PPR SA, the owner of Gucci and Puma, ruled out making big acquisitions and repeated it will target mid-sized companies with high-growth potential as it reorganizes around luxury goods, sports and lifestyle items.
PPR’s purchase of Volcom Inc. last month for $607.5 million is indicative of the size of deals PPR is interested in, PPR spokeswoman Charlotte Judet said today, repeating comments made by Chief Executive Officer Francois-Henri Pinault. She commented after a French newspaper reported the company was planning a large purchase and cited Prada SpA, Burberry Group Plc and Hugo Boss AG as possible targets.
“When it comes to other market segments we will have the same type of logic, trying to aim for small or mid-sized companies with potential for growth,” Pinault said May 3 after PPR announced the Volcom purchase. PPR, which is seeking to add to its jewelry portfolio, isn’t in talks with any other targets, Pinault said at the time.
PPR is reorganizing to focus on its luxury-goods division, which includes Gucci, and a sports and lifestyle unit headed by Puma as it seeks to tap rising demand for branded clothing and accessories in Asia and Latin America. The company, which sold furniture retailer Conforama in March, plans also to dispose of online retailer Redcats and the Fnac electronics and media chain and use some of the proceeds for acquisitions.
Making a large acquisition “isn’t in their interest,” said Fabio Fazzari, an analyst at Equita Sim in Milan. PPR “would have to pay a lot to buy a large company without any particular problems or divisions to reorganize,” he said, adding that he sees the company being more likely to buy a luxury or lifestyle brand with more potential for turnaround.
No acquisition will exceed PPR’s 5.3 billion-euro ($7.8 billion) bid for sporting-goods maker Puma AG in 2007, Pinault said in February. PPR ruled out making an offer for Burberry in December, saying it did not match the company’s selection criteria for its luxury portfolio. Pinault also ruled out investing in Hermes International SCA in February, saying it was too big.
PPR has started work on the sale of Redcats, which is slated for the second half of 2011, and has hired Rothschild & Cie. to arrange so-called staple financing, two people with knowledge of the matter said last month. PPR’s remaining retail activities have a value of 3.8 billion euros, analysts at CA Cheuvreux, including Jurgen Kolb, estimated today in a note.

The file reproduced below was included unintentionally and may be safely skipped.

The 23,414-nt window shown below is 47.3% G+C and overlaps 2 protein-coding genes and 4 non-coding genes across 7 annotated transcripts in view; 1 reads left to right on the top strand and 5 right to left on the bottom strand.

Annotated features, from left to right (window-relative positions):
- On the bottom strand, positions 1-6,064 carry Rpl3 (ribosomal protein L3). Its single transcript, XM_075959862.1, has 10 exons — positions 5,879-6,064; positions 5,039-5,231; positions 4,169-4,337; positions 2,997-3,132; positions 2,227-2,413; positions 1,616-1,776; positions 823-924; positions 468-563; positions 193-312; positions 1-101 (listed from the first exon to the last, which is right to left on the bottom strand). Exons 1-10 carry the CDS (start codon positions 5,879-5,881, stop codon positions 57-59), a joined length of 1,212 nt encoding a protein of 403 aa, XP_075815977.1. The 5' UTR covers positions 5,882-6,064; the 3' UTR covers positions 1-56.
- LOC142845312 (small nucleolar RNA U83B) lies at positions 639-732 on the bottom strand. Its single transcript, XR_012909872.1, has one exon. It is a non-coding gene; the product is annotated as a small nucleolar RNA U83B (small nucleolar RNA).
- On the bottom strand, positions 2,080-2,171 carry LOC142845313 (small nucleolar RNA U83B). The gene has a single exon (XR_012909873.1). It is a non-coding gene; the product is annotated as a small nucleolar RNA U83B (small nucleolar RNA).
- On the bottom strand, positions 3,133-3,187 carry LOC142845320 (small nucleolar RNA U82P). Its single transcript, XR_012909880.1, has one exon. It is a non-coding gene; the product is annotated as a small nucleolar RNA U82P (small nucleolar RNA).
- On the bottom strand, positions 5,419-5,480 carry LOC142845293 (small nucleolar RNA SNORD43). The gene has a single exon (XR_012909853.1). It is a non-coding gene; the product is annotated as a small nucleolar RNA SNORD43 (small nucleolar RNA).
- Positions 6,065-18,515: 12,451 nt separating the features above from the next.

PPR will use some of the proceeds from the disposals to pay down debt, which was 3.78 billion euros at the end of 2010, Pinault has said. Thomas Chauvet, an analyst at Citigroup in London, expects PPR to cut that to 2.4 billion euros in 2011. Pinault has said he doesn’t want debt to exceed two times earnings before interest, tax, depreciation and amortization, the level at which it hovered at the end of last year.
PPR’s 42 percent stake in CFAO, the African distribution company it spun off in December 2009, is a “quality holding,” the CEO said at a shareholder meeting last month.
PPR shares fell 80 cents, or 0.7 percent, to 116.60 euros, giving the company a market value of 14.8 billion euros. Burberry, known for its plaid prints, rose as much as 3.7 percent and traded 1 percent higher at 1,320 pence as of 2:03 p.m. in London. Hugo Boss, which is controlled by Permira Advisers LLP, rose as much as 2.6 percent and traded 1.1 percent higher at 61.97 euros at 3:05 p.m. local time.
Prada, which is planning an initial public offering in Hong Kong this month, yesterday received bids for all of the shares on offer for the sale on its first day of order taking.
A spokesman for Prada did not immediately return calls and an email seeking comment. Jenna Littler, a spokeswoman for Burberry, and Noemie de Andia, a spokeswoman for Permira, declined to comment.